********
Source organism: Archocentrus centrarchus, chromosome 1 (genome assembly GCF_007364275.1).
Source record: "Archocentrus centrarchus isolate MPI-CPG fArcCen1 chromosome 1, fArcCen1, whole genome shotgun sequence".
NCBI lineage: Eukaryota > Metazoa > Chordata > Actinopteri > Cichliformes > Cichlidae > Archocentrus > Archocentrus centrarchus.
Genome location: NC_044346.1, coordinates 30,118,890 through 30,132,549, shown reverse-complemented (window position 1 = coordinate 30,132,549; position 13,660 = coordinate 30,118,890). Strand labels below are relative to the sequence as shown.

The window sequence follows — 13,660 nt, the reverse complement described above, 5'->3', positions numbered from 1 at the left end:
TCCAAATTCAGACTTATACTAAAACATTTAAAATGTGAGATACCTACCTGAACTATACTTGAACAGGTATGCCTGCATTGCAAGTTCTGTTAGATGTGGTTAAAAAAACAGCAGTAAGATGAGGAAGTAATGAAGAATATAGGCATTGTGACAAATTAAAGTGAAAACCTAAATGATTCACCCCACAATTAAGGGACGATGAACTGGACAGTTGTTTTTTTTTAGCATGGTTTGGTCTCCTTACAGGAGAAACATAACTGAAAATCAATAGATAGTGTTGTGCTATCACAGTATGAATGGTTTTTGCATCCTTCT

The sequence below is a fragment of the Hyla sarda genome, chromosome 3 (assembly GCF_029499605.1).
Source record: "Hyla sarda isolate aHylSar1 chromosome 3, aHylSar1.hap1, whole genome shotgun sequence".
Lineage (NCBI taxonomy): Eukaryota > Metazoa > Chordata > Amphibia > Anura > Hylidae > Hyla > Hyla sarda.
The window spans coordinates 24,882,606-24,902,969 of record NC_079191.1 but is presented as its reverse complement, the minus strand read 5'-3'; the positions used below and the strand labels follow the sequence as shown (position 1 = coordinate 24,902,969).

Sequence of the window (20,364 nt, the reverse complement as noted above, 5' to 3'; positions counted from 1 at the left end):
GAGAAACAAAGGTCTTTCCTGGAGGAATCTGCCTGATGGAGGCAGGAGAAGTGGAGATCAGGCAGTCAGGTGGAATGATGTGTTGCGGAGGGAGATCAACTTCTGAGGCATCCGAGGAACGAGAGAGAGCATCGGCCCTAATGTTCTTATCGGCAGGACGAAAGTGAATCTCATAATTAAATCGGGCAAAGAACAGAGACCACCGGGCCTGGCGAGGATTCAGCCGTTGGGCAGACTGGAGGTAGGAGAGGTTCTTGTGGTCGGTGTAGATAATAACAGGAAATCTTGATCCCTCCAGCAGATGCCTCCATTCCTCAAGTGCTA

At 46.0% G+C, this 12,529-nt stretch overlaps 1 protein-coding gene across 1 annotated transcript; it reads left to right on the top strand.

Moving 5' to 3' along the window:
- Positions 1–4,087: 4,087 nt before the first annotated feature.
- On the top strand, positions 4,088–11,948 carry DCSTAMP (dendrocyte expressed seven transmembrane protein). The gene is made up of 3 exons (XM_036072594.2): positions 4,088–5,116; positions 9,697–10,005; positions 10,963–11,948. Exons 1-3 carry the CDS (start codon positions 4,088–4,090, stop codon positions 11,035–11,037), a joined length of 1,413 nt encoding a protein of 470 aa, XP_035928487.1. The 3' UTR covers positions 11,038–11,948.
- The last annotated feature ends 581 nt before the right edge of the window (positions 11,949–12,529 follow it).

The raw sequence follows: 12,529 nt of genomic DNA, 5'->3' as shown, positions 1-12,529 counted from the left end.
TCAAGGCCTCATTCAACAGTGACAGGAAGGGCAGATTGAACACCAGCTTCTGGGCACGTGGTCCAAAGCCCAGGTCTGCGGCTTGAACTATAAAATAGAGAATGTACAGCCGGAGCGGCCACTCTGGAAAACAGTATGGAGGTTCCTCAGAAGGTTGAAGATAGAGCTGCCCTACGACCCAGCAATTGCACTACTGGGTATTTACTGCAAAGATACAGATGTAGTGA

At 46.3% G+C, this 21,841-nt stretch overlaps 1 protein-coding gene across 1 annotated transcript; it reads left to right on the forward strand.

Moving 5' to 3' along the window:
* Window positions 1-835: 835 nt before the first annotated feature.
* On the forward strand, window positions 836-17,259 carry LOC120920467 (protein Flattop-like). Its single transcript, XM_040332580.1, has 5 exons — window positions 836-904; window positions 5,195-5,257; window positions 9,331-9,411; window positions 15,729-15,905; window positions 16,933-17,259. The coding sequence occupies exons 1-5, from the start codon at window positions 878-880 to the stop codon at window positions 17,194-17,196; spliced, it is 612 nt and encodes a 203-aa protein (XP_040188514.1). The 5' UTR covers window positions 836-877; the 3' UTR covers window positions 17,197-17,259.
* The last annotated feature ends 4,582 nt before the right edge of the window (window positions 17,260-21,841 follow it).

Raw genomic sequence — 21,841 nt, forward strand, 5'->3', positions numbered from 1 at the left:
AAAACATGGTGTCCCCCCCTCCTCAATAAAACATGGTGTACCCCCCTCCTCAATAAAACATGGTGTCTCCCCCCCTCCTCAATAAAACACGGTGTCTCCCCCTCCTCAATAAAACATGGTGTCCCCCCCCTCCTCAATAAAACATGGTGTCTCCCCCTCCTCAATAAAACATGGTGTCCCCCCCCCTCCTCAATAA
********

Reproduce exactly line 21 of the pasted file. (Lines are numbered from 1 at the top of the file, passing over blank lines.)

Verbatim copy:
Moving 5' to 3' along the window: